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How Can I Identify Supervisor Harassment at Work?

July 26th, 2022
Delaware County Employment Lawyers at The Gold Law Firm P.C. Can Help You Stop Supervisor Harassment.

When it comes to workplace harassment, it might be obvious that inappropriate behavior is occurring. In some situations, it might not be as clear. In fact, many harassers are skilled at masking their inappropriate actions, and this can leave people wondering if their rights have been violated. How can you tell when a supervisor is harassing you? What can be done?

Workplace harassment falls violates Title VII of the Civil Rights Act of 1964. The definition of harassment is unwelcome conduct based on one’s sex, gender identity, sexual orientation, race, national origin, religion, color, age, or other protected class.

When harassment becomes illegal:

  • When putting up with the offensive behavior turns into a condition for continued employment.
  • The behavior is severe or persistent enough that is creates a hostile work environment.
  • When the harassment is carried out in retaliation against someone who filed a discrimination charge, testified, or played a part in an investigation, proceeding, or lawsuit.
  • When a worker opposed employed practices that they reasonably felt discriminated against others.

In order for the harassment to be illegal, the abusive behavior must create a work environment that is offensive, hostile, or intimidating to reasonable people. Isolated incidents and minor annoyances and offenses will normally not be illegal unless they are very serious.

Examples of harassment by a supervisor might include repeated, unwelcome and unnecessary touching, or constantly using offensive nicknames. Other instances might be explicitly and repeatedly talking about sexual habits, frequently commenting about the color of someone’s skin, and telling jokes of a sexual nature.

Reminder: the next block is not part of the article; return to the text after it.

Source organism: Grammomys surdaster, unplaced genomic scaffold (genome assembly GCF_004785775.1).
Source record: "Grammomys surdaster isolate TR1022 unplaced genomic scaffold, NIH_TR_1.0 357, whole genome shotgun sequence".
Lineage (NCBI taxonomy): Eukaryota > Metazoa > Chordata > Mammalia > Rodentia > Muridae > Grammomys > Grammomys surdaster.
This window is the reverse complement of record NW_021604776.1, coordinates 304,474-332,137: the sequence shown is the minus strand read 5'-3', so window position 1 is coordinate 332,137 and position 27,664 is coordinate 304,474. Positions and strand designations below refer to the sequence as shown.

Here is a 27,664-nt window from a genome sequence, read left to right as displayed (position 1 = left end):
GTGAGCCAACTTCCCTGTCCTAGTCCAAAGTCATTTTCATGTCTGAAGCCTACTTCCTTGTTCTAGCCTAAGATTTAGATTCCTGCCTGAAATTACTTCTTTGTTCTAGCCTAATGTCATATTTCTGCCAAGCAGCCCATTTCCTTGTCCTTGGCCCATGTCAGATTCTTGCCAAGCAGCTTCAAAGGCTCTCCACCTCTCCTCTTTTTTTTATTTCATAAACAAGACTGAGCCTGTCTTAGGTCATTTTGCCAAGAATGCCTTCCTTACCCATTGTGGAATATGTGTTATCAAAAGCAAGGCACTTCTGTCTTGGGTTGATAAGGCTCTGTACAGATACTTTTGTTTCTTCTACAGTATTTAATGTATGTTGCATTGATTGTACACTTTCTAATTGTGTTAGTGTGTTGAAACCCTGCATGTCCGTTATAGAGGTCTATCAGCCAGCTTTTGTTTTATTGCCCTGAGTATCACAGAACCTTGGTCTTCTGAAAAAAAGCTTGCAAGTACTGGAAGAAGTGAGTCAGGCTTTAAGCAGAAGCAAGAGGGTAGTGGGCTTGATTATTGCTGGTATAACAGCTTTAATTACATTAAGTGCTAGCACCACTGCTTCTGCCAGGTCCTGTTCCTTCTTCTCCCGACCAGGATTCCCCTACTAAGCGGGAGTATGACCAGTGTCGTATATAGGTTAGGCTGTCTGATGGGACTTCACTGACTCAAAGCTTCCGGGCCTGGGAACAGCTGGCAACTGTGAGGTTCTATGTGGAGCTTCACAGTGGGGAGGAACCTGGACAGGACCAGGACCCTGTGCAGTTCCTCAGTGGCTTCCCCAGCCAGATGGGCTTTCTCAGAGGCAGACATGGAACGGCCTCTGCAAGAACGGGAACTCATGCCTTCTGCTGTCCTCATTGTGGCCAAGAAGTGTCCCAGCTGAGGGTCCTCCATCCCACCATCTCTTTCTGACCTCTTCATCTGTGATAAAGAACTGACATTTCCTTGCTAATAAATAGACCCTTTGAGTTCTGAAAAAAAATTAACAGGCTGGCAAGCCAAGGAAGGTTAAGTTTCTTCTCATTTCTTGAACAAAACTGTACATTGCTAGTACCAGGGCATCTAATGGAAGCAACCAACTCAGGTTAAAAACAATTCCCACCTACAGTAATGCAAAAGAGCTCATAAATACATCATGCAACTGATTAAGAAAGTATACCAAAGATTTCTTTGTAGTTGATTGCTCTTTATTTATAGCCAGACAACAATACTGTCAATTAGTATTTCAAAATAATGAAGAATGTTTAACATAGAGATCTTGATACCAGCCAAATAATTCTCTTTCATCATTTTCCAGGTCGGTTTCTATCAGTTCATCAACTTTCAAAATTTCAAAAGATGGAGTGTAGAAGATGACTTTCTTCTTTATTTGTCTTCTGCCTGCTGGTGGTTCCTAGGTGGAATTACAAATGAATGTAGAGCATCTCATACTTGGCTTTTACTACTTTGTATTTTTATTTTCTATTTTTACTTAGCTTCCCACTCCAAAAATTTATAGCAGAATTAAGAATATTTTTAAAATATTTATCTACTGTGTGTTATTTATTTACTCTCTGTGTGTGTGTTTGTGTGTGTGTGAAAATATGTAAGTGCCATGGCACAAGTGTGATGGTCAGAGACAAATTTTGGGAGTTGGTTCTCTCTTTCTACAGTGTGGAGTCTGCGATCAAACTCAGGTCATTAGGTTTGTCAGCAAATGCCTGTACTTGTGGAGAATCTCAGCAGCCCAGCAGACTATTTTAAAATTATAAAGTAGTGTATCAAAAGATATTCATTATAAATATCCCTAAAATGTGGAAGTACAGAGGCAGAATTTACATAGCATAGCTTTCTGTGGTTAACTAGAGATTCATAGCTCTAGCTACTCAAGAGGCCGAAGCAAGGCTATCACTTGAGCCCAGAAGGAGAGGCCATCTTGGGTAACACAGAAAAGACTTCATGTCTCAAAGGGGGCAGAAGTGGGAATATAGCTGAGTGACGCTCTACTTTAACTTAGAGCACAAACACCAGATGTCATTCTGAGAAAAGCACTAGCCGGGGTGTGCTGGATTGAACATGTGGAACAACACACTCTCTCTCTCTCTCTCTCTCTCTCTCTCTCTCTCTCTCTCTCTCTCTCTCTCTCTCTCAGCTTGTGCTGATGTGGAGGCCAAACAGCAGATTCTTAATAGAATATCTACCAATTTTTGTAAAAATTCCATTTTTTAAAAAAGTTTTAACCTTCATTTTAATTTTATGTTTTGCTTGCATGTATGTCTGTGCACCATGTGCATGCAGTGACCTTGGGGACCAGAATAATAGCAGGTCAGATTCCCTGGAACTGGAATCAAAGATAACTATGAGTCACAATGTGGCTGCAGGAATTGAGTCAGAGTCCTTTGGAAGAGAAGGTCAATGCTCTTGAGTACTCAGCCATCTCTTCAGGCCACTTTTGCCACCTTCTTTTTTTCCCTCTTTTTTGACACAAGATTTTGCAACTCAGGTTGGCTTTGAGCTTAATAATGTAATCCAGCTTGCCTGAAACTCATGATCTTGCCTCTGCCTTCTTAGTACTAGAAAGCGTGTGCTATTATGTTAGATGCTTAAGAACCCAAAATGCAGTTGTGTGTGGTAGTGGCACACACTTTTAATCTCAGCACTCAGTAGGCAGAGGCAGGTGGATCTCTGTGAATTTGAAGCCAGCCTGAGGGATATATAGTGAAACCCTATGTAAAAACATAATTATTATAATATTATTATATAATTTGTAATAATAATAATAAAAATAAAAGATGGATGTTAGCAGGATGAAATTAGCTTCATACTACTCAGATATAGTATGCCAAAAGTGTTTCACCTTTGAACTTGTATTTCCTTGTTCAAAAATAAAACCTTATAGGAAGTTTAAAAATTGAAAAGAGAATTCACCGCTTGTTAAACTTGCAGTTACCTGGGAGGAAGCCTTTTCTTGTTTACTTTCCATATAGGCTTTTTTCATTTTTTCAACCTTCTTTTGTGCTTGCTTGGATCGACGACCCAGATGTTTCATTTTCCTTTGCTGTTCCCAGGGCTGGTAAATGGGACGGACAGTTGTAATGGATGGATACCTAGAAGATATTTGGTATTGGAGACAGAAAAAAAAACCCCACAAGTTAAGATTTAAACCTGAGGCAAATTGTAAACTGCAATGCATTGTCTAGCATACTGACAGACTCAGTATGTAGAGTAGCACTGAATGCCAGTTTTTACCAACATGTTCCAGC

These behaviors can include and/or escalate into offensive texts, emails, obvious ridicule, threats, and physical assaults. Any of these behaviors can impact a worker’s sense of mental and physical well-being, as well as their job performance.

Types of Supervisor Harassment

Gender-based harassment is when the unwelcome conduct is directed toward someone based on their gender. This might include a male supervisor sharing photos with the whole office that are degrading to women, or a male nurse being harassed about doing “women’s work.”

Religious discrimination or harassment might be seen when supervisors do not allow members of certain religious to take off for holidays, wear traditional religious clothing, or practice important customs. Like those who encounter other types of harassment, these workers can also have to cope with cruel jokes and comments. You might see this if a supervisor constantly refers to an employee’s religion in a derogatory way.

An example of workplace sexual harassment might be a supervisor asking out a male assistant out for drinks repeatedly, or arranging to visit his room on a work trip. If she told him that having a sexual relationship with her would advance his career, this could also qualify as quid pro quo harassment, depending on the circumstances.

Harassment can also take place at work parties, in company vehicles, client facilities, and other off-site locations. It can also occur at job interviews, which can be conducted by assistants, HR staff, and supervisors. Employers should never ask interviewees about their sexual preferences, religion, or ethnic background.